Despite GOP Claims, Buffett Rule Would Only Affect 1 Percent Of Small Businesses

Senate Republicans last night successfully blocked the Buffett Rule, a proposed tax on millionaires that the GOP says would unfairly hit America’s small businesses and job creators. “It represents a huge tax increase on job creators,” House Budget Committee Chairman Paul Ryan (R-WI) said on MSNBC last week. “About 80 percent of our businesses file their taxes as individuals, so they would get hit by this Buffett Rule. Everybody thinks we’re just going to tax the hedge fund manager and the movie star, what you’re getting is that successful small business.”

But claims like Ryan’s are wrong, according to data from the U.S. Treasury. In fact, the Buffett Rule would hit just 1 percent of America’s small businesses, CNN Money reports:

But federal data show that only 1% of small business owners have enough income to qualify for the Buffett Rule, according to the Treasury’s Office of Tax Analysis, which reviewed filings in 2007. The report, which was issued last year, examined 20 million tax returns — and only 273,000 would meet the Buffett Rule threshold.

Economists and tax experts don’t expect the landscape has changed drastically since that study was done. Most small firms are sole proprietorships, one-person operations like Rebel Luxe in Los Angeles.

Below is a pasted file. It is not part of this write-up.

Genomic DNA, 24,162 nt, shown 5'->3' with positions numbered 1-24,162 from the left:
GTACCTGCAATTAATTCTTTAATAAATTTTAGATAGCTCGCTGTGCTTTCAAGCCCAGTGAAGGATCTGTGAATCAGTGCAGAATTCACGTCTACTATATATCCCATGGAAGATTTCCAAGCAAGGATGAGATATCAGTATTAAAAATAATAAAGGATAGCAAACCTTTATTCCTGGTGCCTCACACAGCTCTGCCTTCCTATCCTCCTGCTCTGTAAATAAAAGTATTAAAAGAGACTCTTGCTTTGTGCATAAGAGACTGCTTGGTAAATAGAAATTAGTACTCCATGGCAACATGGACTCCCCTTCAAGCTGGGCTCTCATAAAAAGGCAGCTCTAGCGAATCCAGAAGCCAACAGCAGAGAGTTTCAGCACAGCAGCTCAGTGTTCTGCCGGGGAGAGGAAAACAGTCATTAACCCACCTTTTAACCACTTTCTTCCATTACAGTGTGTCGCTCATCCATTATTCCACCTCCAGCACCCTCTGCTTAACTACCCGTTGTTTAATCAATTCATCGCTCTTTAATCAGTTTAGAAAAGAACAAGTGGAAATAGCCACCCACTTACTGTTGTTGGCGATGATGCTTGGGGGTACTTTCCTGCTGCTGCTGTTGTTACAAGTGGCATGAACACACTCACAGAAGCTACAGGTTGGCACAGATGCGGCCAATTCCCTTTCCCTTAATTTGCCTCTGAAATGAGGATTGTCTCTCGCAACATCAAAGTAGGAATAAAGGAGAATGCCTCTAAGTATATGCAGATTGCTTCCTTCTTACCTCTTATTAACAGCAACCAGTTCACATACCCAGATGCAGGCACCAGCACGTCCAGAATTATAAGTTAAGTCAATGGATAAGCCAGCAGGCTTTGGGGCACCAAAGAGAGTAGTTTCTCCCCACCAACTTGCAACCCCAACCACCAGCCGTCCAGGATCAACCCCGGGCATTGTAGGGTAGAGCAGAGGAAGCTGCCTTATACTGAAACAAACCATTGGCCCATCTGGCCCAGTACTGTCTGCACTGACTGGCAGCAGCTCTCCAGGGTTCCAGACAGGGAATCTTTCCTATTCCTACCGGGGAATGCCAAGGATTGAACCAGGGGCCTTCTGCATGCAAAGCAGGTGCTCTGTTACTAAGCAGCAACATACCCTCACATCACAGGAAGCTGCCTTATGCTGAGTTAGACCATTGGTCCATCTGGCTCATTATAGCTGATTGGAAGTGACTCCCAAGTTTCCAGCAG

The Buffett Rule would only hit households with incomes above $1 million that do not already pay a certain tax rate, a situation that is unlikely to apply to small businesses, because the vast majority of small business owners don’t earn $1 million a year and those that do are already taxed at normal income tax rates.


Rather, the rule, which would hit an estimated 217,000 households in 2015, would have a greater effect on individuals whose income is subject to lower capital gains and carried interest taxes, or those who use various loopholes to dramatically lower their tax rate. As the Treasury report shows, small businesses aren’t likely to be in that group, no matter what Republicans (and some Democrats) say.


The United States Chamber of Commerce also used the argument that the Buffett Rule would hurt businesses while telling senators that it would score the legislation in their annual “How They Voted” scorecard. “Raising taxes on higher earning taxpayers would hurt business owners on whom our economy depends to create jobs,” R. Bruce Josten, the executive vice president for Government Affairs, wrote in a letter to lawmakers. While pushing the false idea that the Buffett Rule would hurt businesses, the Chamber is also urging lawmakers to extend the Bush tax cuts for the rich, which expire at the end of this year.